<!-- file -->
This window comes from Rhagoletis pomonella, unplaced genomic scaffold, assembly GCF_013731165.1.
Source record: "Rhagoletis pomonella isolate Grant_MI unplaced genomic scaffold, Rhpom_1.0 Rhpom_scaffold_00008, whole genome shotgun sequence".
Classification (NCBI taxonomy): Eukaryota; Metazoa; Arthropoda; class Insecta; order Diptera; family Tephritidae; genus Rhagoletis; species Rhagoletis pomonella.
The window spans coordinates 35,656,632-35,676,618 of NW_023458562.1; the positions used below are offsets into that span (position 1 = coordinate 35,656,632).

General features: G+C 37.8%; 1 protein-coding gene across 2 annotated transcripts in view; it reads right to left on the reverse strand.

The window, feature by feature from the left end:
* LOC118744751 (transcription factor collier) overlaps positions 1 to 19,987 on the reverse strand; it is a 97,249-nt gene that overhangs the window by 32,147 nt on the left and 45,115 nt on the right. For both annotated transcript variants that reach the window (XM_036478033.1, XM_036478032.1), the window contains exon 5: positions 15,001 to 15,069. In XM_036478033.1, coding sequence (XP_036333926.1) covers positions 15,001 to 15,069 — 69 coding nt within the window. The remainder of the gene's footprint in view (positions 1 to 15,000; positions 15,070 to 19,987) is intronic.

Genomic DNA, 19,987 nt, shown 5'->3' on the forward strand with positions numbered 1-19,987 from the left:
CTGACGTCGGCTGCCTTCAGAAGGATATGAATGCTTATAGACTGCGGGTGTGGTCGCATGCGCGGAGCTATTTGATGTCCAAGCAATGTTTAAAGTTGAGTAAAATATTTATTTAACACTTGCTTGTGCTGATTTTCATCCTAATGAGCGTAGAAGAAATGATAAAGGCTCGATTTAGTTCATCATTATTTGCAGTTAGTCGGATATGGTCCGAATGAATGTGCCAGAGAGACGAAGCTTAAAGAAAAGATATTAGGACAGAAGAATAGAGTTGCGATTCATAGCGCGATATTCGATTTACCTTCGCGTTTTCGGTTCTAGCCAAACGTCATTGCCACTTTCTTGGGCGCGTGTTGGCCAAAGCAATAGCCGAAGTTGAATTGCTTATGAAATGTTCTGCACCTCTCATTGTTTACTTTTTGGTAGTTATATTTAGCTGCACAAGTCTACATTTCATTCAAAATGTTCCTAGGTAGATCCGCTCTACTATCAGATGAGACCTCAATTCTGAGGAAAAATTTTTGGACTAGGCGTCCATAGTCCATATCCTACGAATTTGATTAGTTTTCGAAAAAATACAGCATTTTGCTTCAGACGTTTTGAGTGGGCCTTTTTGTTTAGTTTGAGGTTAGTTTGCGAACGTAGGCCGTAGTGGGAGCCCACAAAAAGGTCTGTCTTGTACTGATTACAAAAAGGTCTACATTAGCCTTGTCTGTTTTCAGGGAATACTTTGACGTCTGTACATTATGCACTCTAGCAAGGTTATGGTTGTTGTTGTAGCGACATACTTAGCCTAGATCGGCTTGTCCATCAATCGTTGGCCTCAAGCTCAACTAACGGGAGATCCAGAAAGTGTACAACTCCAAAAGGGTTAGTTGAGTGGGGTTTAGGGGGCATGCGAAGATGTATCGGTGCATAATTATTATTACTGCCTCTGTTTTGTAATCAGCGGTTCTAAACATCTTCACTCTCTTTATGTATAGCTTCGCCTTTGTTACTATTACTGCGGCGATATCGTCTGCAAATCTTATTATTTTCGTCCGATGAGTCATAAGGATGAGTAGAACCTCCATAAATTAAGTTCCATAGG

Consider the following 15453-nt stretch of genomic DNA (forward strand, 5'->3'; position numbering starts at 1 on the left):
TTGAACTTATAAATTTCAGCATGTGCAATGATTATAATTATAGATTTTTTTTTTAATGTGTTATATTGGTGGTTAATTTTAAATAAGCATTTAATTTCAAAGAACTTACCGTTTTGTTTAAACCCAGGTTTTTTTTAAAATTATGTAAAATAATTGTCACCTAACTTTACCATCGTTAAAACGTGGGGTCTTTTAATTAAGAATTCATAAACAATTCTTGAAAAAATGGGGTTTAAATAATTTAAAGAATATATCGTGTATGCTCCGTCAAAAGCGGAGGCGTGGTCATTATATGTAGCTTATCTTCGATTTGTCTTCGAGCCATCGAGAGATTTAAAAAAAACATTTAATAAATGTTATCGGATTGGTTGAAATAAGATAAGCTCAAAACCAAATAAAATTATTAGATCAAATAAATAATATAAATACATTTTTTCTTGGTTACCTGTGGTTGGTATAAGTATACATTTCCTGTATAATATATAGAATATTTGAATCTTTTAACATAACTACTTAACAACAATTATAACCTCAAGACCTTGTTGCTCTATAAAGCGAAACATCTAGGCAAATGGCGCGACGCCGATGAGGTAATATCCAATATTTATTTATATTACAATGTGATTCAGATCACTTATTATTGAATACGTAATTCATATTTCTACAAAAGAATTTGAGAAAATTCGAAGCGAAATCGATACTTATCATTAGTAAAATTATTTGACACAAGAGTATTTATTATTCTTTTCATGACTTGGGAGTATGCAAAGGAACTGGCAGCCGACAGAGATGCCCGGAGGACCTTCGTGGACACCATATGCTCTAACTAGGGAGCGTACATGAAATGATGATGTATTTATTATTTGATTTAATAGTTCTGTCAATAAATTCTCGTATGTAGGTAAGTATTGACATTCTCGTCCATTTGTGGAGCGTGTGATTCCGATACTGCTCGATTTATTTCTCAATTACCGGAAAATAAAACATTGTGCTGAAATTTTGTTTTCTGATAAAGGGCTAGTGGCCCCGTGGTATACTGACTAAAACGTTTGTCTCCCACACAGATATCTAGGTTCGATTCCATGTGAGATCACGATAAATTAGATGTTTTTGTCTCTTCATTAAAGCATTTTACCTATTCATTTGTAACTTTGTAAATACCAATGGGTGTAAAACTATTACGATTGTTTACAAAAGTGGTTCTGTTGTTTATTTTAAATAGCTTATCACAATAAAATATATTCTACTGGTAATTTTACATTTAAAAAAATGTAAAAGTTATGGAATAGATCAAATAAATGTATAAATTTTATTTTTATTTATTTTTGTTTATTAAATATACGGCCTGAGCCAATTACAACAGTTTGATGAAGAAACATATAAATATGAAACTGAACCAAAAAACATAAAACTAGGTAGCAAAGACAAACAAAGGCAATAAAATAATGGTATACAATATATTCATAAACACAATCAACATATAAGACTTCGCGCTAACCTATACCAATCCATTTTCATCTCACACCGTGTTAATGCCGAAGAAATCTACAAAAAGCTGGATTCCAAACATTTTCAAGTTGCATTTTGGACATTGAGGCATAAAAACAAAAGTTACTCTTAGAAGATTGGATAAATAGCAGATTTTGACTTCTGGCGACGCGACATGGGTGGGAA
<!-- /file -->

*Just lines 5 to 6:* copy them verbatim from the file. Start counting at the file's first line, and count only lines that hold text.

General features: G+C 37.8%; 1 protein-coding gene across 2 annotated transcripts in view; it reads right to left on the reverse strand.

The window, feature by feature from the left end: